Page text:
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Setting the standard internationally31/07/2014 - 21:04
France's Iliad bids for T-Mobile controlling stake
French upstart telecom operator Iliad said Thursday it has bid for a controlling stake in US carrier T-Mobile, offering an alternative to a potential tie-up with rival Sp...
France's Iliad bids for T-Mobile controlling stake97aef04cccc08b44015fc8cf4feb0a5ebd5de555.jpg
AFP / John Macdougall
French upstart telecom operator Iliad said it has bid for a controlling stake in US carrier T-Mobile, offering an alternative to a potential tie-up with rival Sprint
French upstart telecom operator Iliad said Thursday it has bid for a controlling stake in US carrier T-Mobile, offering an alternative to a potential tie-up with rival Sprint.
Iliad said in a statement it proposed $15 billion for 56.6 percent of T-Mobile, which is controlled by Germany's Deutsche Telekom and is the fourth largest US wireless group.
The offer was described as 42 percent over what T-Mobile's price had been before reports of a potential Sprint tie-up began circulating.
Iliad, still majority owned by French Internet pioneer and the firm's founder and former CEO Xavier Niel, carved out a major slice of the French home telecoms market through innovative offers and aggressive pricing. It was awarded a mobile phone licence in 2009.
Iliad said a deal with T-Mobile is a good fit because both firms have been "disruptive" by offering lower prices and new services to challenge major rivals.
"The US mobile market is large and attractive," said the statement by Iliad, which operates the growing Free telecom service in France.
"T-Mobile US has successfully established a disruptive position, which in many ways, is similar to the one Iliad has built in France."
The statement said that a tie-up with the French group "should not raise any antitrust issue in light of the competition rules given that Iliad is not present in the United States."
A deal for Sprint and T-Mobile to merge has been brewing for months, with one report saying terms valuing T-Mobile at more than $30 billion were being hammered out.
Sprint, the number three US carrier which is controlled by Japan's SoftBank, has made it known that it wants T-Mobile to challenge the top two operators, Verizon and T-Mobile.
T-Mobile has not publicly indicated any interest in being bought, although some reports indicate that Deutsche Telekom, which owns a controlling stake, would like to cash out.
Iliad said it would finance the deal "via a combination of debt and equity" and that it "has the support of leading international banks for the acquisition debt."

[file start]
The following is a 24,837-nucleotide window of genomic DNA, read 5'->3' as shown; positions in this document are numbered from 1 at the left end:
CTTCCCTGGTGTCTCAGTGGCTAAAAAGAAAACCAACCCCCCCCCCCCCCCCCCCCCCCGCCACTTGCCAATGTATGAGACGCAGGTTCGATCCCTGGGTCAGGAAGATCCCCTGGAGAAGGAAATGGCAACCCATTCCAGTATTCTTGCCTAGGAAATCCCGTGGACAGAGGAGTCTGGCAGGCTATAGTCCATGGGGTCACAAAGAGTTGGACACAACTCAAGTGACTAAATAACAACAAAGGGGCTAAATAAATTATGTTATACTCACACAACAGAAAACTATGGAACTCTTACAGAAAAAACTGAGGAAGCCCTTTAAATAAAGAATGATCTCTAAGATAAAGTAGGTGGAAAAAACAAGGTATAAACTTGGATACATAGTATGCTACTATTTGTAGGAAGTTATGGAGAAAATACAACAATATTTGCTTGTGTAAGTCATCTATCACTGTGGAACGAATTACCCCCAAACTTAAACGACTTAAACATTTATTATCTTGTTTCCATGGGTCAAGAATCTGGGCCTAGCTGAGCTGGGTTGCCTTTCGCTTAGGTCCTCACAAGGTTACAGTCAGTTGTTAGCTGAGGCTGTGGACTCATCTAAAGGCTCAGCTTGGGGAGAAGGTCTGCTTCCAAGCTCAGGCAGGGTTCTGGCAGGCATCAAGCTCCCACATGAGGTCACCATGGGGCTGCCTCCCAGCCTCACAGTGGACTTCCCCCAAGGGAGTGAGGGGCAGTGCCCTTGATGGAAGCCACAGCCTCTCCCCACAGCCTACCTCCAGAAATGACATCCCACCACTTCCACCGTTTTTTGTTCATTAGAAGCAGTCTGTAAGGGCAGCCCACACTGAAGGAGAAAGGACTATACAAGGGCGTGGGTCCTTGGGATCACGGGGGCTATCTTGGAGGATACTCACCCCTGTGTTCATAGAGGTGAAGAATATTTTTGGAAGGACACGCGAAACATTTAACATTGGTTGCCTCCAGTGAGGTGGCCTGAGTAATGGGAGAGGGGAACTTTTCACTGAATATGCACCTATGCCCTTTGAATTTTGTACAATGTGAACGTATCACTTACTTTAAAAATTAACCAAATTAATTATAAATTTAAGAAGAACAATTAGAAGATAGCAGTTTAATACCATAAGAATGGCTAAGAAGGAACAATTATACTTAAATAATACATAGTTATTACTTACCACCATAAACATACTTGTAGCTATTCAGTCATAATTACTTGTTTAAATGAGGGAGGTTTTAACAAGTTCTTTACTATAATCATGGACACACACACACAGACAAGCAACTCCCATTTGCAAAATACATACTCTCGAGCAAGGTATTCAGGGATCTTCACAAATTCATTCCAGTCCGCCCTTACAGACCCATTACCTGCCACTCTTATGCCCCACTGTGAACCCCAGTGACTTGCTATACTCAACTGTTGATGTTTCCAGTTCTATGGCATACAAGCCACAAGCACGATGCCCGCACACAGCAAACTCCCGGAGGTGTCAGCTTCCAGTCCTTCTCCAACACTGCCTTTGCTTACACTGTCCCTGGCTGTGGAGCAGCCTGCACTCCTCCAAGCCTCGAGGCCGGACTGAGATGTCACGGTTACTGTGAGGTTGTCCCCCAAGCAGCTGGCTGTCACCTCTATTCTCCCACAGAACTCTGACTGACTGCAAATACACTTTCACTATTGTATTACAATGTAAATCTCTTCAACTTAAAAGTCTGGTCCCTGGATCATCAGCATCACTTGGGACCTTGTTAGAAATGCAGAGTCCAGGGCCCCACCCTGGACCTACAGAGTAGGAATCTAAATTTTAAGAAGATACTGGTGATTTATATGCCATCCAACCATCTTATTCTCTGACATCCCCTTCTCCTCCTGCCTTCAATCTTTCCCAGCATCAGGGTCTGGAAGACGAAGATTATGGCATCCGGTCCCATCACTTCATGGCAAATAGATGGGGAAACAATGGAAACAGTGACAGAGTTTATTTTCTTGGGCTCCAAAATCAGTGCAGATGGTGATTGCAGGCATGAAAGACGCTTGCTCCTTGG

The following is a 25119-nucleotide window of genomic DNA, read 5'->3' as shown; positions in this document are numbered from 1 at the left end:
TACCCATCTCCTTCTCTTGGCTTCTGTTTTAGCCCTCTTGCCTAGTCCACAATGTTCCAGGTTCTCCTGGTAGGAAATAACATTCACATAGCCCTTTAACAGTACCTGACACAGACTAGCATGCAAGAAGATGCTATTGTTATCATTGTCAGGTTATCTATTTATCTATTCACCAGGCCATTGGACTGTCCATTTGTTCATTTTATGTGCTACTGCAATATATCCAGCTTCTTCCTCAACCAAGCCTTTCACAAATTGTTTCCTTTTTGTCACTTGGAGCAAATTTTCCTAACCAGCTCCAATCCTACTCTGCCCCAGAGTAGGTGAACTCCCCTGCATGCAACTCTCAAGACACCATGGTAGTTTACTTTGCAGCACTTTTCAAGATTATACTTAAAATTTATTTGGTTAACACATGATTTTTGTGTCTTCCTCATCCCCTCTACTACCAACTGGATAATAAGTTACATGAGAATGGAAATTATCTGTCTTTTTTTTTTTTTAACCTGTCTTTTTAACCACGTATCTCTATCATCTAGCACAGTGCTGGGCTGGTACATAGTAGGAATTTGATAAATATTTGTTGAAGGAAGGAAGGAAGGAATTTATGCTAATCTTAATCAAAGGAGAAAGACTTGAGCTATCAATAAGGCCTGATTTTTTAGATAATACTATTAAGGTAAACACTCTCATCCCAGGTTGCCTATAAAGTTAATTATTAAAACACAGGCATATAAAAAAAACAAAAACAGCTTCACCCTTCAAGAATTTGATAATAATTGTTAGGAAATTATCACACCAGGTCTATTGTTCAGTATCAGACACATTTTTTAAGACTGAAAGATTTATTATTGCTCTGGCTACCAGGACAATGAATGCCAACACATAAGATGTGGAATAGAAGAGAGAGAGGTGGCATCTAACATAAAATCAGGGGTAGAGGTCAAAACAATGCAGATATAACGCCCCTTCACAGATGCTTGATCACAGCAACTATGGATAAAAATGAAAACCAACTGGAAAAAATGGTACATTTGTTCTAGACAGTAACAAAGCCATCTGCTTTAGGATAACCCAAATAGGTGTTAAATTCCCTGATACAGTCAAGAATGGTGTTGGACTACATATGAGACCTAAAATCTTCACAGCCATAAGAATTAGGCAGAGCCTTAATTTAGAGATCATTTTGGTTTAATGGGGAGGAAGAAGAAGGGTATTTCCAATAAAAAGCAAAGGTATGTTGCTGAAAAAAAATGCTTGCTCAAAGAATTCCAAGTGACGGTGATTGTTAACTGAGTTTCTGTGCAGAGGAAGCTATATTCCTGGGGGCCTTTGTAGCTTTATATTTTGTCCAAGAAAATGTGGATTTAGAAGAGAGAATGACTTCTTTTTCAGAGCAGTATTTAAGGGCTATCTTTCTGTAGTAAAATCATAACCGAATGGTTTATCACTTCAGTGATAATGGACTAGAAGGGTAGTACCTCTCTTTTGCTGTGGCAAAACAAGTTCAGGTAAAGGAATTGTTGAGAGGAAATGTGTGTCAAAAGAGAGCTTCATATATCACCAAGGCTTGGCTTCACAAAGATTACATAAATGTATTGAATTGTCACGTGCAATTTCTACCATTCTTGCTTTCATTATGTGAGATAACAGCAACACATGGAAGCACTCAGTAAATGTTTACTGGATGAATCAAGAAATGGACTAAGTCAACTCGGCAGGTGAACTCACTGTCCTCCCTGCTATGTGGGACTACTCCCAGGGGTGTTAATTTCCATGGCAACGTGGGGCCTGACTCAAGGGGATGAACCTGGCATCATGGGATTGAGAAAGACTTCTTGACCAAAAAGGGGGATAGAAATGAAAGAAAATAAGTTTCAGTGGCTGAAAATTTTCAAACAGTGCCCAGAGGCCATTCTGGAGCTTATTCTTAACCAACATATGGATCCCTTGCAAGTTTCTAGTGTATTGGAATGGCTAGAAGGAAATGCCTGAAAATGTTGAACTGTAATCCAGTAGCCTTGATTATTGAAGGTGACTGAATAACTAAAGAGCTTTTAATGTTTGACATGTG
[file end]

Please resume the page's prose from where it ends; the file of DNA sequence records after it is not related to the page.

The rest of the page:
T-Mobile US shares were up more than five percent to $32.60 on the news.
Earlier Thursday, T-Mobile announced that its revenue in the second quarter was up eight percent from the same period last year, and that it had gained about 1.5 million subscribers.
T-Mobile posted a profit in the past quarter of $391 million, rebounding from a loss a year earlier.
"We have completely reversed T-Mobile's trajectory and started a revolution that is changing the rules in wireless," said T-Mobile chief executive John Legere.
"Now, with more than 50 million customers, 1.5 million customers added this quarter and five quarters in a row of over one million net new customers -- we are proud to be the fastest growing wireless company in America."
Last year, T-Mobile acquired smaller rival MetroPCS, which expanded its footprint and boosted its prepaid customers.
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Essential news in text, photo, graphic and video format31/07/2014 - 18:20
Gaza 'miracle baby' dies over complications, power cuts
AFP / Said Khatib
A Palestinian girl, Shayma Sheikh al-Eid, lies in an incubator at Nasser Hospital on July 27, 2014, two days after surgeons resuced her from her dead mother's womb
A premature baby rescued by Gaza doctors from her dead mother's womb last week has died due to complications and power cuts affecting the intensive care unit where she was treated.
The six-day-old baby was born by emergency Caesarean section Friday after doctors at Deir al-Balah hospital in central Gaza managed to save her from the womb of her mother, who died when an Israeli tank shell hit her home.
The mother, 23-year-old Shayma al-Sheikh Qanan, had been eight months pregnant, and the baby was named after her.
But the baby was deprived of oxygen between her mother's death and doctors being able to operate, which meant she had to be hooked up to a respirator at the maternity ward in Khan Yunis hospital in southern Gaza.
"The baby suffered an oxygen deficiency in the womb after her mother's heart stopped," Dr Abdel Karem al-Bawab, head of the maternity ward at Nasser hospital, told AFP Thursday.
"This deficiency caused the baby to asphyxiate unexpectedly, rendering her brain dead," he said of the tragedy, which occurred Wednesday.
"The ongoing electricity shortages played a role because her oxygen tubes did not work properly and we had to resuscitate her more than once manually."
Doctors told AFP earlier this week that her vital signs were stable but said she would have to be on the respirator for "at least three more weeks."
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